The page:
Home > Indoor Climbing

Indoor Weekly: Endurance and the Art of Down Climbing

If you want to get good at down climbing, clip into the auto-belays and start training endurance.

Utilizing the auto-belays to continuously go up and down can quickly build long-lasting pump-fighting strength.

Toprope and lead climbing involves two people, the climber and the belayer. But the new-ish addition of auto-belay machines at climbing gyms have eliminated the need for a partner.

There’s no longer a need to have someone standing below you, craning their neck or peering through belay glasses with one hand on the brake rope.

The auto-belay takes up the slack as a climber ascends and controls the descent when the climber reaches the top or in the event of a fall.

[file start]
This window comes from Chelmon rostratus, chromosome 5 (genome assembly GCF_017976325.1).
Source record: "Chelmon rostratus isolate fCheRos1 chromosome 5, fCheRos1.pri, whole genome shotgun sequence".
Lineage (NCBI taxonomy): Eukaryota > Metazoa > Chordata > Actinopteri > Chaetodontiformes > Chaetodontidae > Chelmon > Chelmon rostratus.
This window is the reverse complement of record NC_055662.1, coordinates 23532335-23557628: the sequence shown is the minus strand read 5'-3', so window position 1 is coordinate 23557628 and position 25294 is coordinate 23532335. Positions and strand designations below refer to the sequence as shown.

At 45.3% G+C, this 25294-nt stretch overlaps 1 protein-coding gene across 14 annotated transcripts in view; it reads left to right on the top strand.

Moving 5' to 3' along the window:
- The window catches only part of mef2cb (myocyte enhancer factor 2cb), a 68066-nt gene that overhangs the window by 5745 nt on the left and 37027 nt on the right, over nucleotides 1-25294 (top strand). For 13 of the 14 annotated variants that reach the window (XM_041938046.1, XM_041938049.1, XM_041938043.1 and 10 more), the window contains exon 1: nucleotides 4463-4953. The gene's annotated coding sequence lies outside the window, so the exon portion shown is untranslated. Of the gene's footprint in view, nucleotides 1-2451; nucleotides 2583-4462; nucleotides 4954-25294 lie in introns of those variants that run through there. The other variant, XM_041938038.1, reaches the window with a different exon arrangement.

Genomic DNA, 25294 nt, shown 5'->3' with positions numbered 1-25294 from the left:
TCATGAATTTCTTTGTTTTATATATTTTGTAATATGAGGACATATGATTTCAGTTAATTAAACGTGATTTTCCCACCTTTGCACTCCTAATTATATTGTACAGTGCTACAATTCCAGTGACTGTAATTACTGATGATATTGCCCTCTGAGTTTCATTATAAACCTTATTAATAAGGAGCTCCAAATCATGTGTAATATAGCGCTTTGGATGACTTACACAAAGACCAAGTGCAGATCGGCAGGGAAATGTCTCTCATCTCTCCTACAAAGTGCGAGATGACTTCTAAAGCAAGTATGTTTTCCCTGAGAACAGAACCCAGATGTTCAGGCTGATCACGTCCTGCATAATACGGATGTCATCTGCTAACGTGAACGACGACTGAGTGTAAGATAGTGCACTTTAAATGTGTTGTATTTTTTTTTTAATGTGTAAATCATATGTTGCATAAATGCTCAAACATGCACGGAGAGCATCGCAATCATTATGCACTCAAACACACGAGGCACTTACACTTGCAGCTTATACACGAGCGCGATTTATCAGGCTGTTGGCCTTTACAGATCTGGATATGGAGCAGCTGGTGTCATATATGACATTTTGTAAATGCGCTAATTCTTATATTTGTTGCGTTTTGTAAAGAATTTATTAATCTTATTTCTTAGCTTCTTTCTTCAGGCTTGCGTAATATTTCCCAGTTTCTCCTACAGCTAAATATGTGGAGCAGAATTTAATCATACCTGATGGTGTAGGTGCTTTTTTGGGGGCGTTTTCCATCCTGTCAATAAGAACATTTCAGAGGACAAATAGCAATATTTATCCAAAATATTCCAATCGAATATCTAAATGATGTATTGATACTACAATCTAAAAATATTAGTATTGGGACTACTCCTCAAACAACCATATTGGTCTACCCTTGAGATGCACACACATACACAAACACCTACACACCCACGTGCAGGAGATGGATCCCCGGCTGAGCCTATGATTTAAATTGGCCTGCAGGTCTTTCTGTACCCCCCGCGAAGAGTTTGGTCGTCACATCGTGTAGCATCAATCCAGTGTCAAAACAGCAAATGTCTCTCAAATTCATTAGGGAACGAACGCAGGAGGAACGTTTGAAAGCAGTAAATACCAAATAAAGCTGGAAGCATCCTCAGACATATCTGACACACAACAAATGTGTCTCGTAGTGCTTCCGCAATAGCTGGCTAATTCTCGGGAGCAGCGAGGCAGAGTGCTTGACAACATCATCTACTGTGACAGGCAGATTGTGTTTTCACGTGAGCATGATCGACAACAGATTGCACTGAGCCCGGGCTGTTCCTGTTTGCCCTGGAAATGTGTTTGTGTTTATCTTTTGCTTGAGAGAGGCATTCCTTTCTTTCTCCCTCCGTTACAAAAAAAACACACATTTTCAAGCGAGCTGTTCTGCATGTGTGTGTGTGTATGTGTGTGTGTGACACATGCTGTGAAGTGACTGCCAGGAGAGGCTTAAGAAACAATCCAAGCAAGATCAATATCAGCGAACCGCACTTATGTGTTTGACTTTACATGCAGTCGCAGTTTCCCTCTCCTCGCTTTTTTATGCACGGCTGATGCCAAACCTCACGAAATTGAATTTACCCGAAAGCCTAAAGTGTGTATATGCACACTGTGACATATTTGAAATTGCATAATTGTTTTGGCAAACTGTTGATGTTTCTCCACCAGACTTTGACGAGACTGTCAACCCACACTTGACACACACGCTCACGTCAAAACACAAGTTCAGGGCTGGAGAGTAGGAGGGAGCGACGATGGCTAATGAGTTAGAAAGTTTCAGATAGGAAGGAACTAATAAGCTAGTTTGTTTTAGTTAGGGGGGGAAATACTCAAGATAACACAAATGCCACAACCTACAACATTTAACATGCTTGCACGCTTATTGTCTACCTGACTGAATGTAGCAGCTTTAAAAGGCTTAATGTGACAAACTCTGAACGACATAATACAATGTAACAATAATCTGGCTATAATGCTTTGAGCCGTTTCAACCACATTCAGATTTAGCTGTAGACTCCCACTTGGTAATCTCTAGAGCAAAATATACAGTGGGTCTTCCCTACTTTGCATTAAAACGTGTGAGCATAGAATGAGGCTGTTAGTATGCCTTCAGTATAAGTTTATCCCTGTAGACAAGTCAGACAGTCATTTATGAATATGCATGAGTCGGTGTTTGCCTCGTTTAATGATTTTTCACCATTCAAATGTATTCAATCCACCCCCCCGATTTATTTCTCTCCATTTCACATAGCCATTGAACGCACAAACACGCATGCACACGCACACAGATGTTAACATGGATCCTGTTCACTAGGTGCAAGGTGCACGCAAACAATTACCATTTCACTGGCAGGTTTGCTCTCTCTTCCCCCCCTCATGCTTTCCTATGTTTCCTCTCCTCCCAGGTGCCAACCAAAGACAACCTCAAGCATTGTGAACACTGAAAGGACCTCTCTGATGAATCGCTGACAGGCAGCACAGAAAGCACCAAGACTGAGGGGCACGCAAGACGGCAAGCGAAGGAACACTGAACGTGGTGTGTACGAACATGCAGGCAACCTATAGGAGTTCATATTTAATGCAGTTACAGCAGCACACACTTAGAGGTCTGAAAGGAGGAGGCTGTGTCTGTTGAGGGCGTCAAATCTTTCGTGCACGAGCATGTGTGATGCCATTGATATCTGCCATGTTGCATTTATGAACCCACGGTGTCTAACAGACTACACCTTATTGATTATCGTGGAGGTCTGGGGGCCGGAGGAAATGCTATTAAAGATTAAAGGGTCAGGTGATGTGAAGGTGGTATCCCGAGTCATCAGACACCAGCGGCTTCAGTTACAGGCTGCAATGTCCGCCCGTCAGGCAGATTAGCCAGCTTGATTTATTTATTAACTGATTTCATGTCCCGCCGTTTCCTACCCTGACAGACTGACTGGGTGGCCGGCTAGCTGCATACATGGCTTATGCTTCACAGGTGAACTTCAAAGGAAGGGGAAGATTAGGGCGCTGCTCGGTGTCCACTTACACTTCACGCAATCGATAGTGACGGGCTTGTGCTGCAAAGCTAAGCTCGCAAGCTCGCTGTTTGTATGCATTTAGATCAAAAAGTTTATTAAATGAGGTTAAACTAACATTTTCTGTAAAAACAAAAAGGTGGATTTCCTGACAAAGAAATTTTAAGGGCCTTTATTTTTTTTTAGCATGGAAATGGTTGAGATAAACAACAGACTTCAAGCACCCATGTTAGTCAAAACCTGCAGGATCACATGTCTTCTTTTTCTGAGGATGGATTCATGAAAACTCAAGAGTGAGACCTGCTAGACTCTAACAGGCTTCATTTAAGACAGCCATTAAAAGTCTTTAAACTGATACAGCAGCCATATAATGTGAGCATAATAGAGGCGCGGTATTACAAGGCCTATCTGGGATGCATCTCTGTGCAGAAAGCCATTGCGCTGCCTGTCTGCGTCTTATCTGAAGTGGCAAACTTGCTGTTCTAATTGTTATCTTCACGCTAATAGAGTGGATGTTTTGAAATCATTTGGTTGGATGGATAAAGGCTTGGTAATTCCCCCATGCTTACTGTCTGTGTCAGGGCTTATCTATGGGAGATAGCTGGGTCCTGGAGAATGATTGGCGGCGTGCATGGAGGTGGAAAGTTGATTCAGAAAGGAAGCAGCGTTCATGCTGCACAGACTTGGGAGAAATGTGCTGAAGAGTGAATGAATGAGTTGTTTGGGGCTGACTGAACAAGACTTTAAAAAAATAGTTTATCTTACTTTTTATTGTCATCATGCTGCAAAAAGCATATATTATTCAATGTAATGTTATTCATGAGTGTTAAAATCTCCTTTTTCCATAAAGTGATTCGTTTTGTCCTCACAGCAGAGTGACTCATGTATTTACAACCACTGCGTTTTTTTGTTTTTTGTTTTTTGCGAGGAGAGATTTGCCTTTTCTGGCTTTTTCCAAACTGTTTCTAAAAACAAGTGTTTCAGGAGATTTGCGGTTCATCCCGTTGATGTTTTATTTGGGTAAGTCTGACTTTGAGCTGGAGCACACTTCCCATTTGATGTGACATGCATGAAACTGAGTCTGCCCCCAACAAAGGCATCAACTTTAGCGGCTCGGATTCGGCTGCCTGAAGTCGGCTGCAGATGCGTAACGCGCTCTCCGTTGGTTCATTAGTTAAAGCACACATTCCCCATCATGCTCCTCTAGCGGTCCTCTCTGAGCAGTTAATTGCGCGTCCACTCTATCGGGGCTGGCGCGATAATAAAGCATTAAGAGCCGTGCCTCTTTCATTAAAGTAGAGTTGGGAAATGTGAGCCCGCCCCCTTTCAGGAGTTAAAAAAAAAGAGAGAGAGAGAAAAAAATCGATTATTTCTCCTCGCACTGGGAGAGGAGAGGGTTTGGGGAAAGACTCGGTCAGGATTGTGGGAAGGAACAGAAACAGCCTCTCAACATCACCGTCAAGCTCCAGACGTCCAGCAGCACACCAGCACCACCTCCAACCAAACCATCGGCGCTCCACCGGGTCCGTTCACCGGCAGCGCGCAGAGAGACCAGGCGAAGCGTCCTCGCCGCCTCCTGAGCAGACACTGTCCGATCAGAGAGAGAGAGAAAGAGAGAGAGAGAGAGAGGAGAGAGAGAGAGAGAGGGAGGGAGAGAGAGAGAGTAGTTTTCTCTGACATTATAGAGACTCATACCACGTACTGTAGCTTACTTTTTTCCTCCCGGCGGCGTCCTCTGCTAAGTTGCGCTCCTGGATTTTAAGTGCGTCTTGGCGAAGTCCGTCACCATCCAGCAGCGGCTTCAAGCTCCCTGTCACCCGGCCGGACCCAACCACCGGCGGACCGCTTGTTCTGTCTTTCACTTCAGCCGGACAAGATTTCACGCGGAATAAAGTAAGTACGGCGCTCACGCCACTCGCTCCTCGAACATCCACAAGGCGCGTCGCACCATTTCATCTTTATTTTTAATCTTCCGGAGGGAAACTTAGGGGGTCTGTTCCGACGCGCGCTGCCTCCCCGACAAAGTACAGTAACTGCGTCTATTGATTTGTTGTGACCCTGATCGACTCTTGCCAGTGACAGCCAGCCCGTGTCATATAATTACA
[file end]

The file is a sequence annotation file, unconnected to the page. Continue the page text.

But many climbers only use the auto-belays as back-ups in case they pump out while doing laps.

If you’ve never trained endurance on an auto-belay, it’s highly recommended. It’s also a great way to warm up.

Auto-belay endurance training is best to do in intervals. Select a route that is strenuous but not technically too difficult that you can’t do five complete laps up and down.

Alternate climbing burns with rest intervals, which are about the same length. If you climb for five minutes, rest for five minutes.

It’s best to avoid routes with moves that could injure you if climbed in a state of fatigue, such as routes with tweaky holds.

When you down-climb, go down slow enough to avoid resistance from the auto-belay. With enough practice you’ll perfect the art of down-climbing and hopefully build some good endurance along the way.